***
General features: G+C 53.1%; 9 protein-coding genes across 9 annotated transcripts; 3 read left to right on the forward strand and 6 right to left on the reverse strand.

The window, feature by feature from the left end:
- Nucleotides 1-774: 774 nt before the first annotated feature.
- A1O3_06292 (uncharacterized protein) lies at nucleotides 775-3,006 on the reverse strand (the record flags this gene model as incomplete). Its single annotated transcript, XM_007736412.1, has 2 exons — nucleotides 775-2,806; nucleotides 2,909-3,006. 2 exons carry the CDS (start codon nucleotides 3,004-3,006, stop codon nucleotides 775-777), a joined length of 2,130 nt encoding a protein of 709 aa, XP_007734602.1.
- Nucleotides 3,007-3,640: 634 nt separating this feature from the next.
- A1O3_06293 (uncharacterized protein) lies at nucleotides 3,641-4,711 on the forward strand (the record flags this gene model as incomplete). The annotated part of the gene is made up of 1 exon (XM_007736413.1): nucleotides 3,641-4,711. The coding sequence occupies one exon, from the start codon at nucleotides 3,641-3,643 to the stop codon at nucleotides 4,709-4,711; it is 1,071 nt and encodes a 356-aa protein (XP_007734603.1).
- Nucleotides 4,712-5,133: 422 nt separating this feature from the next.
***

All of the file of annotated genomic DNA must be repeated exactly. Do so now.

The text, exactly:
General features: G+C 53.1%; 9 protein-coding genes across 9 annotated transcripts; 3 read left to right on the forward strand and 6 right to left on the reverse strand.

The window, feature by feature from the left end:
- Nucleotides 1-774: 774 nt before the first annotated feature.
- A1O3_06292 (uncharacterized protein) lies at nucleotides 775-3,006 on the reverse strand (the record flags this gene model as incomplete). Its single annotated transcript, XM_007736412.1, has 2 exons — nucleotides 775-2,806; nucleotides 2,909-3,006. 2 exons carry the CDS (start codon nucleotides 3,004-3,006, stop codon nucleotides 775-777), a joined length of 2,130 nt encoding a protein of 709 aa, XP_007734602.1.
- Nucleotides 3,007-3,640: 634 nt separating this feature from the next.
- A1O3_06293 (uncharacterized protein) lies at nucleotides 3,641-4,711 on the forward strand (the record flags this gene model as incomplete). The annotated part of the gene is made up of 1 exon (XM_007736413.1): nucleotides 3,641-4,711. The coding sequence occupies one exon, from the start codon at nucleotides 3,641-3,643 to the stop codon at nucleotides 4,709-4,711; it is 1,071 nt and encodes a 356-aa protein (XP_007734603.1).
- Nucleotides 4,712-5,133: 422 nt separating this feature from the next.